Assertive Style of Communication

Of the various types of communication, the assertive style of communication is the most often most preferred by those with low self esteem.

Assertive Style of Communication Summary

  • direct statements of feelings, thoughts, wishes
  • defending and upholding your opinion, view or rights
  • allows for others right to be assertive
  • secure enough to accept criticism
  • does not detract or take from the dignity of others
  • does not take from the rights of others

Assertiveness in Communication: What is It?

Assertive communication involves direct statements regarding feelings, thoughts and wishes. It upholds, defends and even fights for closely held opinion, views or rights. While doing so, it also considers the opinions, views and rights of others.

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Assertiveness and Self Esteem

Assertiveness and self esteem are closely linked.

Self esteem has to do with being confident in our abilities and self worth. Literally, it means esteeming our-self as being of worth.

Examples of other words used to describe self esteem include pride, dignity, self-regard, faith in oneself, morale, self confidence, self-assurance.

People with low self esteem will often look to assertiveness training to improve their self esteem.

There are different kinds of assertiveness in communication. Next, consider positive assertiveness.

Unlike aggressive speaking, assertive speaking requires listening attentively to others and what they have to say. Let them know know you have heard them, even acknowledging what they have said.

Assertive style communication allows for negotiation and compromise. Compromise is not at the expense of your rights. It does not mean giving up your dignity. Likewise, assertiveness does not mean taking the rights and dignity of others.

Criticism

When criticism is offered, it is not taken as a personal offense. Rather, it is accepted without being hostile or defensive. It is accepted as simply someone else being assertive to you.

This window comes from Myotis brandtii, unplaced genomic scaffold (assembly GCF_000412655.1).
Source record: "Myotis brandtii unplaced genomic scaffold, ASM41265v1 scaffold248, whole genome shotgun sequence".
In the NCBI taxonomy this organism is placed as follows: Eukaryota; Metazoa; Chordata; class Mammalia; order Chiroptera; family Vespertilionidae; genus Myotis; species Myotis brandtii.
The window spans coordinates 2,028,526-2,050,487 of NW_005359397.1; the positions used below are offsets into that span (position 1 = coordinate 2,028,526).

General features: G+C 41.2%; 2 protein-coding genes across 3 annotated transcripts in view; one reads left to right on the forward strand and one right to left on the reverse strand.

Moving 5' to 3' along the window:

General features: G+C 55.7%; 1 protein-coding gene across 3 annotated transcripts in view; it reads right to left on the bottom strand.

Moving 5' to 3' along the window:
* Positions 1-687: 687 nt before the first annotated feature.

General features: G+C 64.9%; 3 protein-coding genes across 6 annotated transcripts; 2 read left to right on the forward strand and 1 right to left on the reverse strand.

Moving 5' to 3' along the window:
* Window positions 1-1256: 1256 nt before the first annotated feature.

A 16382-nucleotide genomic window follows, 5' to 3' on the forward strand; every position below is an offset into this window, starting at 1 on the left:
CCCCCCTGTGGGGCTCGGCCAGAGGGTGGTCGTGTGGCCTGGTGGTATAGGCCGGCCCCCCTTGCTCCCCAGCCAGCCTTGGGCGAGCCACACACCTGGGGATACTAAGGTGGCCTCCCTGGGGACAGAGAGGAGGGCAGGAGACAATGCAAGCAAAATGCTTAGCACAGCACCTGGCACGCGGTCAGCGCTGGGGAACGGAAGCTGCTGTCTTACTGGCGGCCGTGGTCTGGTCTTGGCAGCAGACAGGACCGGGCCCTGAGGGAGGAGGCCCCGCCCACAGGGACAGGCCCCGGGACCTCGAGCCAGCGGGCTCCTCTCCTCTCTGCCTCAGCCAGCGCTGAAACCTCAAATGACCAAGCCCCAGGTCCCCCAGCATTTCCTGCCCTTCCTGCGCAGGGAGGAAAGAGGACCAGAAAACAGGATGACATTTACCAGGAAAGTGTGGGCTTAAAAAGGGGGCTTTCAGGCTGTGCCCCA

Criticism, like strength resistance training, is the process by which we are strengthened. With out it, we would be nothing more than a literary version of a 97 pound weakling. People would be kicking up copies of Milton in your face at the beach and you would be helpless to do anything back.

Unlike accepting criticism, it should be easy to accept compliments. When doing so, be gracious.

The assertive communication comes from strength.

When we are tense, the vocal cords will tend to tighten up. This will increase the pitch of our voice. When using assertive communication, the voice needs to be more relaxed but firm. You will have good control of your modulation.

In assertive communication, direct eye contact needs to be maintained. Those who are passive communicators will tend to look away or even all around.

Direct eye contact does not mean staring, rather connecting visually with the person you are addressing.

Can You Master Assertive Communication

To learn mastery of assertive communication, simply start to practice using the assertiveness as listed in the summary.

One way to accomplish this is by role playing. Start using the list in role play.

Outside of a classroom setting, role play may be difficult to implement.

Try to get a friend to assist you to learn and master this skill. If there are no friends available, then do the role playing mentally.

Start to use the list. Keep the assertiveness positive.

More on What is Communication?

Speechmastery.com Home: The Assertive Style of Communication Resource

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